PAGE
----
Stand-Up Tuesdays is a weekly comedy spotlight written by the wonderfully talented Angie Frissore. Covering both known and unknown comics, Stand-up Tuesdays is your new source for all things funny.

This week, Angie puts a spotlight on Patrice O’Neal! If you or your comedy troupe would like to be featured on Stand-Up Tuesdays, please email

The untimely death of much-loved comedian Patrice O’Neal in 2011 left a massive hole in the world of comedy, but recently fans have been able to enjoy one (exceptionally) bright spot in the recent post-humus release of O’Neal’s final CD, Mr. P.

In what couldn’t be a more fitting tribute to the late comedian, Mr. P embodies all that made O’Neal one of the best comics of his time – his brutal honesty, cleverly scathing commentary, and his one-of-a-kind style of audience interaction. Within forty-five seconds of starting his set, he’s already at work getting to know his audience members.

“You guys brothers? You look just alike,” he comments, before receiving a strange response from a fan. “Why’d you get all strange? It’s not a setup to fuck with you, man.”

What was always great about O’Neal was just how much he did interact with his audience. He takes his time, feeling them out, getting to know them – and expertly fires off hilarious remarks accordingly. O’Neal is a conversationalist, which, as a comedian, is a rare art form – it’s often risky for a comedian to rely on his or her own improvisational skills, but it’s a risk O’Neal never backs down from. After learning the rather unique name of one audience member, Tolu, O’Neal simply runs with it, to the raucous delight of the crowd.

“If it was up to one of my goofy-ass, eighty-year-old aunts,” O’Neal quips, “I’d be Lamumba O’Neal up this motherfucker. Your moms went right through it. Tolu.”

O’Neal, a frequent guest on the popular Opie and Anthony radio show, released his first one hour special in February of 2011, Elephant in the Room, which received extremely high reviews from fans and critics alike.  Back when the special was aired, I had the chance to speak with O’Neal about his craft.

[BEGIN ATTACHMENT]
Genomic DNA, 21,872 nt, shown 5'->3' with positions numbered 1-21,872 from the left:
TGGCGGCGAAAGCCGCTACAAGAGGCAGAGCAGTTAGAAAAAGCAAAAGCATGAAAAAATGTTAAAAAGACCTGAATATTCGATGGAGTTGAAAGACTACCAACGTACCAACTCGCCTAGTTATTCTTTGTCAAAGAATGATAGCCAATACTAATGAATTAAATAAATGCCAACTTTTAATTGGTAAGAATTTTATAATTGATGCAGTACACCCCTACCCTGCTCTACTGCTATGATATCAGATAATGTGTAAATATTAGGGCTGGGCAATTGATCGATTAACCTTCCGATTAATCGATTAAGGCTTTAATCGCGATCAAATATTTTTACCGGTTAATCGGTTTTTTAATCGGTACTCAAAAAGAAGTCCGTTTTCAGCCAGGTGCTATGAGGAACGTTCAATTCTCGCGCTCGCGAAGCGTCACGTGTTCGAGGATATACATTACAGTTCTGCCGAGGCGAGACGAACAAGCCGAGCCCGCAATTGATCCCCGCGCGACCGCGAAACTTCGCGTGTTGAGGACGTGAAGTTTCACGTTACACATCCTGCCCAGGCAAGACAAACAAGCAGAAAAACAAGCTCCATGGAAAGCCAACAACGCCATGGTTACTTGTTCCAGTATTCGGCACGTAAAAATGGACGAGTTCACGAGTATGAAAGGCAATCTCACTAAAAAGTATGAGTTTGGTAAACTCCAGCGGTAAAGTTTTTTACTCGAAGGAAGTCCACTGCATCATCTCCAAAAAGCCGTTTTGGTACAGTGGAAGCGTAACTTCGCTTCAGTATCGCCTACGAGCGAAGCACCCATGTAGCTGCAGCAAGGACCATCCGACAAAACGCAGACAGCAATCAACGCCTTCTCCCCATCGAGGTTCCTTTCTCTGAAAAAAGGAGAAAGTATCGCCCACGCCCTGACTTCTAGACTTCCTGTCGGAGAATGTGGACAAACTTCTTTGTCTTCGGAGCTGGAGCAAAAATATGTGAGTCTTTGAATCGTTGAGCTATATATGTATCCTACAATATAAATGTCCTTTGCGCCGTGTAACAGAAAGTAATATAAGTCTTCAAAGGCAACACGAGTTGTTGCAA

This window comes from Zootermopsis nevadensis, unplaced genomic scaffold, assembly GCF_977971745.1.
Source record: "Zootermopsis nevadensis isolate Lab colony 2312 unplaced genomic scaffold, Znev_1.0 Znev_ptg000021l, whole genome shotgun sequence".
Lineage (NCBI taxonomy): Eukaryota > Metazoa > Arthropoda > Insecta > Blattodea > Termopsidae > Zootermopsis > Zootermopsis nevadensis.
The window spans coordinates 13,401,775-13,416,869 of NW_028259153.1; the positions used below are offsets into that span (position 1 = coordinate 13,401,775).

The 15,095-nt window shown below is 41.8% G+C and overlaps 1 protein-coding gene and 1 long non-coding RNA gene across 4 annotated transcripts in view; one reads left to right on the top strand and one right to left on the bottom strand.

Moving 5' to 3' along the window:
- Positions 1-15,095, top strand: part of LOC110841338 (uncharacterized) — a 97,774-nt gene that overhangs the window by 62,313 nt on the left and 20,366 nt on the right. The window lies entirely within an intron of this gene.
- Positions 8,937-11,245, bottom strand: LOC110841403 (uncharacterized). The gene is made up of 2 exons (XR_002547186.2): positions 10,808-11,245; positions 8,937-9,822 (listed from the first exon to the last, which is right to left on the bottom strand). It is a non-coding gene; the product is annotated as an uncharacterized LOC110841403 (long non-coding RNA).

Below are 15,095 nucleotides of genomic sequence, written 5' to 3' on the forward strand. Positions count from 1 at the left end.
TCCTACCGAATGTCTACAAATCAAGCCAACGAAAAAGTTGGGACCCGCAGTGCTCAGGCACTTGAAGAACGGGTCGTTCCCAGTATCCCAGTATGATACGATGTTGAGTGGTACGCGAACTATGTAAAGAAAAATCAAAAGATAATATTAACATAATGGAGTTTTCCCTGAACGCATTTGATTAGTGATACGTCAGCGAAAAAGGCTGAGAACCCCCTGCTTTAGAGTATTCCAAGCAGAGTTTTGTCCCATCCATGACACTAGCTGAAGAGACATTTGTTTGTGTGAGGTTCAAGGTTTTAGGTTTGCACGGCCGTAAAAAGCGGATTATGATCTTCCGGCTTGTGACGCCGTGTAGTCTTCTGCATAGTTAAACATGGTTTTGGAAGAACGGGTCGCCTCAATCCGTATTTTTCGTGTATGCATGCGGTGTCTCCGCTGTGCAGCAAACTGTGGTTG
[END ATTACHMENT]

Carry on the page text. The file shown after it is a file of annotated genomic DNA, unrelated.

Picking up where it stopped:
“People ask me, well, how do I do it? And I say, look – I’m not trying to be coy about it, you gotta get on stage! There’s no other way to do this journey unless you do it,” O’Neal stated. “There’s no shortcut, there’s no slick way to do it. It’s a day by day journey – you can be on top of the world tomorrow and rock bottom on Friday. That’s the game.  It’s a business for sociopaths.”

I’m certainly not alone in my praise of Mr. P, as anyone familiar with O’Neal’s life and work will agree that it offers a candid and honest tribute to the late comedian.

“I just finished listening to Patrice O’Neal’s new album,” stated Colin Quinn. “If you want to understand what comedy is supposed to sound like, you have to listen to this.” “If you want to understand what a comedian is supposed to sound like, listen to this.” “If you want to listen to somebody who just can’t stop opening up about what he thinks of himself and what he thinks of you, then listen to this album.”

When you order Mr. P at iTunes, all of the proceeds will go directly to support Patrice’s family. It’s also brilliantly hilarious, which is another good reason to go buy it. You can listen to a sample and check out the full track list here, and definitely download a copy today.

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